Duration:00:02:22

Bug Bytes: How Bees Make Honey

6/15/2020
Liquid gold…honey, that is. Honeybees make honey as a food source to feed the colony, particularly during winter, but exactly how do they make it?

Duration:00:02:18

Bug Bytes: Winter Tick And Moose

6/12/2020
If you spend lots of time in the great outdoors, at one point or another you’ve likely encountered a tick. Certainly not the kind of animal encounter you we’re hoping for. Aside from the unappealing thought of these creepy arachnids burrowing into your skin for a blood meal, in certain parts of the country different tick species can cause significant problems with the transmission of Lyme disease, Rocky Mountain spotted fever or other diseases. But there’s another species of tick that...

Duration:00:02:16

Bug Bytes: Yucca Moth

6/12/2020
In Montana, the small soapweed yucca is a plant native to the central and eastern part of the state, east of the Continental Divide. But thanks to its showy, fragrant stalks of beautiful white flowers, it's a popular addition to gardens west of the divide too. But there’s one big difference between yuccas growing within their native range versus the non-native transplants …the plant will only produce its big seedpods in its native range. Is it because of differences in climate, soils, or...

Duration:00:02:16

Bug Bytes: Spittlebugs

6/12/2020
You’re in your garden or maybe out for a walk in the woods … and you come across what looks like a fresh loogie someone just spit onto a plant. Gross! Relax. A fellow human likely did not leave behind the white, foamy goop. It’s the telltale sign of a spittlebug.

Duration:00:02:15

Bug Bytes: Carnivorous Caterpillars

6/12/2020
With nearly 180,000 species of moths and butterflies in the world, it goes without saying that their larval stage of development – caterpillars – are equally abundant. And of all the different types of caterpillars in the world, inchworms are perhaps the best-known group. Inchworms are species of moths in the family geometridae. Most of us have seen cute little inchworms inching along a branch or dangling from the tree canopy on a strand of silk. Their bodies tend to be green, brown or tan...

Duration:00:02:15

Bug Bytes: The Human Botfly

6/12/2020
You’ve taken a remarkable trip to Central or South America. You saw incredible species of birds and mammals, and of course were “wowed” by the amazing insects you discovered. You return with life-long memories, beautiful photos and some souvenirs. But unfortunately some travelers return with an unexpected stowaway...the human botfly.

Duration:00:02:18

Bug Bytes: Lord Howe Island Stick Insect

6/12/2020
Rats! Another species of insect that’s gone extinct. Or so we thought. Off the east coast of Australia, the Lord Howe Islands once hosted the aptly named Lord Howe Island stick insect …a species of phasmid (or walking stick) growing to nearly 6 inches long.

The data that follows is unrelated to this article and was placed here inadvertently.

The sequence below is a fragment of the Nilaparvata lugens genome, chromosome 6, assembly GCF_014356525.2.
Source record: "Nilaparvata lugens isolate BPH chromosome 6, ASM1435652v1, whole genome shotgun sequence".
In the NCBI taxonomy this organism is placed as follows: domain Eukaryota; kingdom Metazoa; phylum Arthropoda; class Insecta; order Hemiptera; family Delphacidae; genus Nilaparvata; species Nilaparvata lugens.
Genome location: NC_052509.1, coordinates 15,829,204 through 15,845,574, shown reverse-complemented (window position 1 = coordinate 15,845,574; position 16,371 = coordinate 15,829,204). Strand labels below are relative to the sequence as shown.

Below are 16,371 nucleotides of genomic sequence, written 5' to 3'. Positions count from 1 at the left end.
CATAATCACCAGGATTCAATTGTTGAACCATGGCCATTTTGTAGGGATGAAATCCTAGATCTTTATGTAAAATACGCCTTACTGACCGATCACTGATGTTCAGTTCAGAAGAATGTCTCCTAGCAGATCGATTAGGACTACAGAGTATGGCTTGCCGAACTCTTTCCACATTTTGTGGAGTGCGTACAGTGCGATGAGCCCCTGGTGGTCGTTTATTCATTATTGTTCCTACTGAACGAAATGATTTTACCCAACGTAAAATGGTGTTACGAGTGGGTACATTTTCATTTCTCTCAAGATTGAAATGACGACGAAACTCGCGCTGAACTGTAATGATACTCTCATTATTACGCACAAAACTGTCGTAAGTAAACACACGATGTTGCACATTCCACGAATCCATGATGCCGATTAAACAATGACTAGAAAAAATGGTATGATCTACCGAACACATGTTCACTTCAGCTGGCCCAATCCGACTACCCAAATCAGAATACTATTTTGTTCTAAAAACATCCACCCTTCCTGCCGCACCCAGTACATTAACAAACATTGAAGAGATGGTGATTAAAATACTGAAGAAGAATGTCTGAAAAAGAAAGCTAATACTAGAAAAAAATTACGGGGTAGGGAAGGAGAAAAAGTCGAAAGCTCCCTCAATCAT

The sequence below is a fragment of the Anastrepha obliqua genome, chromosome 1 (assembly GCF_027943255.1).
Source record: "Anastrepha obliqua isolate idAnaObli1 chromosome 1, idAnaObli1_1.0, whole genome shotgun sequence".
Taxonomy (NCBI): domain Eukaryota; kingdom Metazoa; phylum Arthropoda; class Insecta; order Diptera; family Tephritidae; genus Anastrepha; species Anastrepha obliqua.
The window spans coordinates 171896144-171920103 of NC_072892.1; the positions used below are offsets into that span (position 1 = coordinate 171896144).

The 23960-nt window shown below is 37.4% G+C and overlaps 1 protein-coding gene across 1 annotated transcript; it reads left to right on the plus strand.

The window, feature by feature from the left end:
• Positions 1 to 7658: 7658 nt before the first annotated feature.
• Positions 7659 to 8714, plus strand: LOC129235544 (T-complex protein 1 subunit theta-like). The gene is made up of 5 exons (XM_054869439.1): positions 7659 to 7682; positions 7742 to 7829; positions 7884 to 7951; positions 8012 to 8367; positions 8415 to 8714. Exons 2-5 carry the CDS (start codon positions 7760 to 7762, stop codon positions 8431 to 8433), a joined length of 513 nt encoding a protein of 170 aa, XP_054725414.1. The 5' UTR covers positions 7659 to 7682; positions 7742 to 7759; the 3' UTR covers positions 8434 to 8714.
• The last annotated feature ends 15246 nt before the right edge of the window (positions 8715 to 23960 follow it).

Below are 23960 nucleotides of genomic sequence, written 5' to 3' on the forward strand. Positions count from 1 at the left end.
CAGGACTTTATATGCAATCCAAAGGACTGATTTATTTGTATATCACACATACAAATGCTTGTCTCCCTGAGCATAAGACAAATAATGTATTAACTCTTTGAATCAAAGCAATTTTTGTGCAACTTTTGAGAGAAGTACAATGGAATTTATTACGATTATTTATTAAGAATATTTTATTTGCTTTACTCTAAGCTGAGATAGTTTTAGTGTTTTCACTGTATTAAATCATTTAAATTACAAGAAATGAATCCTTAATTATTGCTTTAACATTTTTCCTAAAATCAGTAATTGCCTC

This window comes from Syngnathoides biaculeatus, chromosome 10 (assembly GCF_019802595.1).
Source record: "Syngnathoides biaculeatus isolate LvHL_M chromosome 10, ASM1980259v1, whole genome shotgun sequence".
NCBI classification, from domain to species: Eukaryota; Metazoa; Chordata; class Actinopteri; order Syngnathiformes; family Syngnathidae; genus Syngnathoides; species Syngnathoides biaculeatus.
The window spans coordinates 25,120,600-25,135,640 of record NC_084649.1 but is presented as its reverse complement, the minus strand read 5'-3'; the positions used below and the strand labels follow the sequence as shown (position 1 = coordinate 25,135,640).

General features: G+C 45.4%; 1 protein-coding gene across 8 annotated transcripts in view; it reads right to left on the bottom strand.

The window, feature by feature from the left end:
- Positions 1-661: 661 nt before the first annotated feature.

Duration:00:02:15

Bug Bytes: Beetle Butt

6/12/2020
You look like an ant’s behind! Why, thank you for noticing. Normally, if someone told you that you resembled the backside of an animal, you’d take offense. But in the case of a newly discovered species of beetle, it’s just how they role…or ride, more accurately.

Duration:00:02:15

Bug Bytes: Golden Buprestid

6/12/2020
Forged in fire. Whether it’s glass or metal, many artists rely on heat and fire to make their craft. Then it should come as no surprise that a family of incredibly beautiful beetles also has a relationship with fire. Metallic wood-boring beetles are commonly called “jewel beetles” because of their iridescent colors. And the golden buprestid is perhaps one of the shiniest examples. While primarily a bedazzled metallic green color, they also sport blue and purple highlights with a...

Duration:00:02:15

Bug Bytes: Dogbane Tiger Moths And Bats

6/12/2020
On summer evenings, when darkness falls and most winged predators have called it quits for the day, bats awaken from their daytime slumber to rule the skies. Despite darkness, thanks to their ability to echolocate – creating ultrasonic clicks and listening to the echoes that return – bats can create detailed images of their surroundings…including whatever tasty insects might be in their flight path. Well, most insects, that is. Certain species of tiger moths have developed an effective way...

Duration:00:02:15

Bug Bytes: Dung Beetles To The Rescue

6/12/2020
Insects play critical roles in our lives. Pollination, decomposition and soil aeration are just a few. And they do this behind the scenes, without much recognition or thanks. So this episode is dedicated to a large group of unsung insect heroes…the dung beetles.

Duration:00:02:15

Bug Bytes: Jumping Spiders

6/12/2020
Of all the different kinds of insects and arthropods we encounter, on average, people tend to be most afraid of spiders. But with their big eyes and fuzzy little bodies, jumping spiders are the cute puppy dogs of the spider world.

Duration:00:02:13